Visit Kerala to see how nature adorns and adores the state. So it is no surprise when one calls it ‘God’s Own Country’. Great landscape, scenic surroundings, lush environment-the state has it all for a healthy and serene living. Hence, it is common to see beautifully crafted houses across the state. Kerala style homes have a charm of their own. And of course, certain traditional features are highlights in such homes. Here we list down 10 such elements:
The layouts of Kerala houses are generally quite spacious. Well, the house caters to each member’s needs and Keralites pay special attention to future additions, such as a new bride or further expansions. So a typical 2 BHK House has a minimum average space of 1200 square feet; it is usually more than this size.
Since Kerala climate is tropical, humidity persists almost around the year. And that automatically calls for a good ventilation. So, rooms tend to have atleast two windows with the common size being 1.5m X 1.5m. Ofcourse, there are variations depending on the space and client demands.
Traditional kerala homes feature an inner courtyard (Nadumuttam) that is usually an enclosed rectangular space,placed right in the middle of the house. Also, a traditional Keral Hindu home often has an additional raised platform located centrally, that houses a Tulsi plant. However, these days, Inner courtyards are landscaped according to the owner’s design preferences.
No, we are not talking about windows or the bathroom ventilatory windows. If you look around, one can easily observe a slit like opening in the external walls of a room in a typical Kerala style home. This narrow opening is located centrally nearer to the ceiling. Again, the idea is to ensure effective ventilation even when the windows are closed for privacy reasons. Some clever design, eh?!
If you haven’t been to Kerala, chances are, you may not know what a Work area is. On the contrary, a Keralite cannot imagine his/her house without a work area. So basically, a work area is a small space near the kitchen where additional cleaning/ preparation zones are provided. And one can spot huge jackfruits, Pickle jars, Bananas etc stored in work area. Also, it has another use-it is a space to carry out messy kitchen works. For example, cleaning fish and meat. Well, the ancestors definitely knew the importance of hygiene!
Visit ancestral houses and palaces to understand the impact of wood in building mateials and construction in Kerala. An abundance of forests and easy availability of wood, plus the fact that it is a local material, makes it a popular choice for building structures. However, recent environmental calls to protect trees and timber have made the Malayalis eco-conscious and now they seek other options. Yet, they still prefer wood to make doors, windows, staircase and furniture.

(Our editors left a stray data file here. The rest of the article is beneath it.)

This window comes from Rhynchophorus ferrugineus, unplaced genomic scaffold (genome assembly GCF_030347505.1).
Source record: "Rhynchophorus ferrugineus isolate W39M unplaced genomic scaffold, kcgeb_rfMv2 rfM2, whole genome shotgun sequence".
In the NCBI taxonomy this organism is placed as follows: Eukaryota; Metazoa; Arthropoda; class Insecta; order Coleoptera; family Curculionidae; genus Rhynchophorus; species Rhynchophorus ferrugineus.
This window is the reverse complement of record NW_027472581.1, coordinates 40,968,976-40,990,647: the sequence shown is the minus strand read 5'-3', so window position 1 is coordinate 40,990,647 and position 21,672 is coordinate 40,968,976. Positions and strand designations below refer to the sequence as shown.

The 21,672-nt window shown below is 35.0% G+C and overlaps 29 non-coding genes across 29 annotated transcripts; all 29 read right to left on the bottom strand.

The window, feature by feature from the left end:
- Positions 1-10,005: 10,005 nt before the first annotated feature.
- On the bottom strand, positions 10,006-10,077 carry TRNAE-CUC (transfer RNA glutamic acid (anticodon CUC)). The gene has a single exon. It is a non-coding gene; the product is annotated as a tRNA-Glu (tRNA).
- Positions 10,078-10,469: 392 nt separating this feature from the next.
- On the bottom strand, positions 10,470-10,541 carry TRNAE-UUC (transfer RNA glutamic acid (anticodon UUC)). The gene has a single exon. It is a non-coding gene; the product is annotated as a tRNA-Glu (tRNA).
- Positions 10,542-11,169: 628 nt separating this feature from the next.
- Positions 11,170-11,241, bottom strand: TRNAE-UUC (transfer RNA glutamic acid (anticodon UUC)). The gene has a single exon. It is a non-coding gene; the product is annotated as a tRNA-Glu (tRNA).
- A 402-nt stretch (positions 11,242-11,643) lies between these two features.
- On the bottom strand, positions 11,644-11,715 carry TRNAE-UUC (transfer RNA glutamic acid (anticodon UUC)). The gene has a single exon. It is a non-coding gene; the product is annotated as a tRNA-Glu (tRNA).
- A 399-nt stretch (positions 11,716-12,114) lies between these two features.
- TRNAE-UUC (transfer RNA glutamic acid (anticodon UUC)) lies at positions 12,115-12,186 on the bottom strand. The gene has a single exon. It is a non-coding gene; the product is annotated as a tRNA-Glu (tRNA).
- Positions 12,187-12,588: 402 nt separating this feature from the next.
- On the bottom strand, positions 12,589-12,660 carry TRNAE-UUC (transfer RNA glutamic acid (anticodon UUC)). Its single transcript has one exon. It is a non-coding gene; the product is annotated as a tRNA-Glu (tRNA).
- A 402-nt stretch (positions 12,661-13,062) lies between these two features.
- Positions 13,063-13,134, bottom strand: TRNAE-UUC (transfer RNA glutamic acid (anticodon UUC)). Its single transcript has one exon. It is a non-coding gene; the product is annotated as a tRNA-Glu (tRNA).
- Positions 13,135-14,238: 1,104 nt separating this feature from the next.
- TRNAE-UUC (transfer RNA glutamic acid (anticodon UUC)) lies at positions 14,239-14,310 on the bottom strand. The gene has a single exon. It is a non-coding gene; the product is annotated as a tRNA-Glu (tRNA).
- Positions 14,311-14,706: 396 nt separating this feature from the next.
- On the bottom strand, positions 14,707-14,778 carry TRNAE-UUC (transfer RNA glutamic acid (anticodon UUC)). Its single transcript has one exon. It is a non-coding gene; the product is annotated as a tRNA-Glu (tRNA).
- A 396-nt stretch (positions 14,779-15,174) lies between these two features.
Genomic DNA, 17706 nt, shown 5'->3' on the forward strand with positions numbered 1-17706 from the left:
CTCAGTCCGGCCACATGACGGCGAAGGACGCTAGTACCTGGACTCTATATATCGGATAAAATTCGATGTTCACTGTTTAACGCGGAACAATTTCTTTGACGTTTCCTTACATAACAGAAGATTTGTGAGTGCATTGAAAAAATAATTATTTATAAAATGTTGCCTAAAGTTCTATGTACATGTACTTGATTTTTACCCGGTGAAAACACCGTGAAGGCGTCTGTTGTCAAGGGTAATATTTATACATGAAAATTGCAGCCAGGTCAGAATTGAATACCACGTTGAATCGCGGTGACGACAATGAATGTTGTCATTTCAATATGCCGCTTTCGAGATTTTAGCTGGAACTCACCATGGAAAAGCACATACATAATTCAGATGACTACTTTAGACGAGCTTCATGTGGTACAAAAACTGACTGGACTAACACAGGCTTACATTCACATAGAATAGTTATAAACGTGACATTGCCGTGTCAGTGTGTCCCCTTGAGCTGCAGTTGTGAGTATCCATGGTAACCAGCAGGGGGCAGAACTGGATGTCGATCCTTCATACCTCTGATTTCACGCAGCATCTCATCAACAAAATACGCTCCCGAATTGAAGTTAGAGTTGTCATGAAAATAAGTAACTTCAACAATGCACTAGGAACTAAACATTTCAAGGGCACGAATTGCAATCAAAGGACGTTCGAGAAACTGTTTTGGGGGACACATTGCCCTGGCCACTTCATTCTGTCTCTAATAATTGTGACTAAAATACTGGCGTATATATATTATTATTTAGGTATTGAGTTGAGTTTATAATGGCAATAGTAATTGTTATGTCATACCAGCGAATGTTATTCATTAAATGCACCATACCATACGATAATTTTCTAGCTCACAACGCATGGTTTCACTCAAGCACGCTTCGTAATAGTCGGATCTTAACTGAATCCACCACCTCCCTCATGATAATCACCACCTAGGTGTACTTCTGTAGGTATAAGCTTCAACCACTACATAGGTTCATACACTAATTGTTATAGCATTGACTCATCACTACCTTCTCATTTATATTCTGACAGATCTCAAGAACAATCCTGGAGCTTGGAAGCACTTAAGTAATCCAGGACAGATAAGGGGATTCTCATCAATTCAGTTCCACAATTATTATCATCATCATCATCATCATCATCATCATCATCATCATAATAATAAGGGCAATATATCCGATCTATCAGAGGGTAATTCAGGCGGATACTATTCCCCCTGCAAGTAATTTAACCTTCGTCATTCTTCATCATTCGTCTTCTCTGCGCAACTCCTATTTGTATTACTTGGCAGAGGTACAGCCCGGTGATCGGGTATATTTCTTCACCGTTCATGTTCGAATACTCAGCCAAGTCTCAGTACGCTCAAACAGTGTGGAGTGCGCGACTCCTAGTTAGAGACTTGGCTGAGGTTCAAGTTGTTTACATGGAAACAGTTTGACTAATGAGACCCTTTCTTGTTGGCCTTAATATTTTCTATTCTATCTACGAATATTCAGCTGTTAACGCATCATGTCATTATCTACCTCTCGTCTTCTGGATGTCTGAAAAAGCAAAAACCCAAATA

Laterite is the native building block that Keralites use instead of bricks, to construct a structure. It is rich in iron oxide and is a natural stone, which make sit easily available and accessible. In fact, if you observe Kerala style homes, the masonry blocks are laterites only. Also, its rough texture makes it appealing when used for exposed brickwork structures.
Again, tropical climate means heavy rainfall. Naturally, Kerala style homes commonly opt for a sloped roof ( Gable/ Hip/Dutch etc) over which sit the terracotta roof tiles. Why? Because they are easily available and are cost-effective. Also, they speed up water drainage and keep the interiors cool even in highly humid and hot weather.
As soon as you step into a Kerala style home, you may still find yourself technically standing outside on a corridor! Now, this space can generally provide seating for 2 to 3 people and is known as a sit-out. Well, Malayalees firmly believe that it takes a village to raise a child and they place great value on communal harmony and societal relations. Hence, this space doubles as a humble formal living area for the common people- most of their formal interactions are in this space.
The chaarupadi is a backrest that features in sit-outs. You can spot them on the seating platforms that line the sit-out, usually made of wood or steel.
Though it isn’t as trendy now as it was in the past two decades, it still has its own admirers. And that is because this simple flooring material is cheap and easy to maintain. All it requires is able labourers who do the work nicely in the first place. This floor is durable, climate friendly and keeps getting smoother and shinear with daily cleaning and mopping. It is one of the common highlights in traditional kerala style homes.
Want to know about different styles of interiors that are popular in Kerala homes? Then click here.
Phone: 0495 272 2242